I don’t grow artichokes for food, but for the flowers. This is because ecologist/gardener Jim Nollman, whose books I admire, wrote that he considers the artichoke one of, if not the , most beautiful flower in the world.


The artichoke is one of the oldest cultivated vegetables, beloved of Greeks and Romans and thought by the 17th-century astrologer/physician Nicolas Culpepper to provoke lust. (Making a meal of tomatoes and artichokes might seem Spartan, but it has its rewards.)

Artichoke is a thistle and those, of course, attract birds. So there’s every reason to give them garden space. I originally planted six trial plants.

artichoke about to flower

My daughter doesn’t see “flower” when she looks at an artichoke–she sees lunch.

I’m in the kitchen, puttering. My daughter trots by juggling three fine, fat artichokes.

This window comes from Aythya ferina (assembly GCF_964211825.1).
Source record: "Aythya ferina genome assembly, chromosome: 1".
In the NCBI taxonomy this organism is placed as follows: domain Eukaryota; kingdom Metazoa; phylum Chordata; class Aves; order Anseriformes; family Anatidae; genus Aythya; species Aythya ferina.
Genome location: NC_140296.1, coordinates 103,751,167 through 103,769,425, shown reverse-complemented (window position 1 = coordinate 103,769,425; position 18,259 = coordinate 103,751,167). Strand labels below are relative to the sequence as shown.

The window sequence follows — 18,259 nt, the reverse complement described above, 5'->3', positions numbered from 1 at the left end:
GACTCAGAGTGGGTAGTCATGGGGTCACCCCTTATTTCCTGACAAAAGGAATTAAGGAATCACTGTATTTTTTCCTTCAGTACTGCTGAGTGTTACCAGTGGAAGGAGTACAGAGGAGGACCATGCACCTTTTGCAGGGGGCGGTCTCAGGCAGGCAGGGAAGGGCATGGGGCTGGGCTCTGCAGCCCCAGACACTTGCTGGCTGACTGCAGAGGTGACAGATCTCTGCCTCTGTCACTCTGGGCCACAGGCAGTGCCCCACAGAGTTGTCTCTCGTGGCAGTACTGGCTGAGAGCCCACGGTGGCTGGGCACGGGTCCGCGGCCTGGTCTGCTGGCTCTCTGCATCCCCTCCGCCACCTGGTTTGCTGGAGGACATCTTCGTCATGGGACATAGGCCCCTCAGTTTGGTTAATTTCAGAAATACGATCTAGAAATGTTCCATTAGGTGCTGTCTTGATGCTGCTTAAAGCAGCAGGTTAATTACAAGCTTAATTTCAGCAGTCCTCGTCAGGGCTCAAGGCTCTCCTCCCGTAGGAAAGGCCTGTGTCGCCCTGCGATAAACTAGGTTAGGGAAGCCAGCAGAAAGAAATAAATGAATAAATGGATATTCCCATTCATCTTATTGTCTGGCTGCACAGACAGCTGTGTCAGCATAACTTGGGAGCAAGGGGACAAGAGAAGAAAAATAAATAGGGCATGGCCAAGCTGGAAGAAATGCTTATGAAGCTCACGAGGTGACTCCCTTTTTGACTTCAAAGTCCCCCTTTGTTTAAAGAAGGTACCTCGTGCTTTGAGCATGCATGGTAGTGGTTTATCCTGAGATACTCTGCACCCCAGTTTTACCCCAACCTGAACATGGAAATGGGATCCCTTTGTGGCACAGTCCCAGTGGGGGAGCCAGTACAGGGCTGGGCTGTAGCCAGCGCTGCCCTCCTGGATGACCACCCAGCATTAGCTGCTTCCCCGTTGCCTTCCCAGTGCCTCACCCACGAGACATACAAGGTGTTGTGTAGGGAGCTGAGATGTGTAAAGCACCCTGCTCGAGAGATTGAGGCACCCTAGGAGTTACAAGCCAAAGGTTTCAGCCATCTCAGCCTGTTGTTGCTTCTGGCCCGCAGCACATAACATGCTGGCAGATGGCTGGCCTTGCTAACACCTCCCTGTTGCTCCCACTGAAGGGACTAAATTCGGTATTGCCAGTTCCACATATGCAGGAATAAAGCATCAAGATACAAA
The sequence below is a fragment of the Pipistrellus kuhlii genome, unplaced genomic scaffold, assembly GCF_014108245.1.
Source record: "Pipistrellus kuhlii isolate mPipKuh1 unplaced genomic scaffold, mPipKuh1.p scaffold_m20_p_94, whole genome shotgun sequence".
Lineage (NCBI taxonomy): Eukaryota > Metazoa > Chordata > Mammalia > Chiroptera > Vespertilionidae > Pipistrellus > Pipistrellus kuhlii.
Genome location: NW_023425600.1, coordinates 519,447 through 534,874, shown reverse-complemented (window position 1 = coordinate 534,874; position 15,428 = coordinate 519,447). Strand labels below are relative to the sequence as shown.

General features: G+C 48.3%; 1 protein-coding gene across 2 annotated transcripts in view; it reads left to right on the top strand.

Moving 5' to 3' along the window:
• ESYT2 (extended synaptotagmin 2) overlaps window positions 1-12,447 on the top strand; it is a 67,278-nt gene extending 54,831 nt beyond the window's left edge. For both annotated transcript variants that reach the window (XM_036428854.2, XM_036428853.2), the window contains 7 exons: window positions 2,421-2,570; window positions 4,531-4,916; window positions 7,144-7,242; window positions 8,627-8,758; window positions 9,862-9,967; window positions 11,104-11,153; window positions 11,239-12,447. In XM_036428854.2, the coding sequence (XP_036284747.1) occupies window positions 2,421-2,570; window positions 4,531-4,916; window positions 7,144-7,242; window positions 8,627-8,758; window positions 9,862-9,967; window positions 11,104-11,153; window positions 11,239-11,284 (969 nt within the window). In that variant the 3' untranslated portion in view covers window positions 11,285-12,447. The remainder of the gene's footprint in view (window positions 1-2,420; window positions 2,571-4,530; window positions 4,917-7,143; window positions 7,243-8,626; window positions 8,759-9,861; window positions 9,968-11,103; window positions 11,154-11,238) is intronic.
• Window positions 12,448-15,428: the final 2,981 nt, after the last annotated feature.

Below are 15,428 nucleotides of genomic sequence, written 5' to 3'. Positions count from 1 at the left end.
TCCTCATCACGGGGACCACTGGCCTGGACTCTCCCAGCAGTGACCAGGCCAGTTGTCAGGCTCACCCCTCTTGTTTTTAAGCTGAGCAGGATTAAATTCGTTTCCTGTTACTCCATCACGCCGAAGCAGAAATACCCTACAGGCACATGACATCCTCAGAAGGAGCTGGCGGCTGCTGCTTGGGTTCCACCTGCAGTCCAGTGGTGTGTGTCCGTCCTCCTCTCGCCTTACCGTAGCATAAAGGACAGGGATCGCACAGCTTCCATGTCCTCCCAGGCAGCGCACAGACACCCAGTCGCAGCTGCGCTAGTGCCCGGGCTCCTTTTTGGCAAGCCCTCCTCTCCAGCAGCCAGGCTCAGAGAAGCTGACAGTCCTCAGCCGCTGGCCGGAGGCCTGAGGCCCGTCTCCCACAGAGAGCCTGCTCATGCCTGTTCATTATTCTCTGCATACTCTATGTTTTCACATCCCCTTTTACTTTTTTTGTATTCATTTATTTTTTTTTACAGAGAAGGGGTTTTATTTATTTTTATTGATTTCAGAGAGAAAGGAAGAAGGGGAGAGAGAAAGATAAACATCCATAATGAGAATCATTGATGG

“My flowers!” I shriek. “The most beautiful flowers in the world! What have you done?”

“They’re artichokes, Mom,” she replies calmly, reasonably, filling a pot with water and switching on the stove. “They’re a little old. We’d better get right on them.”

I explain, with just the slightest edge to my voice, that I wasn’t planning to harvest them. I was waiting to see what they look like as flowers, because I’d read that they are the Most Beautiful Flowers in the World.

She whips butter with lemon and a touch of garlic. “You’ve got three left, Mom. Come on. Dig in.”

artichoke cooked

Allowed to flower, globe artichokes return for several years before needing to be replanted.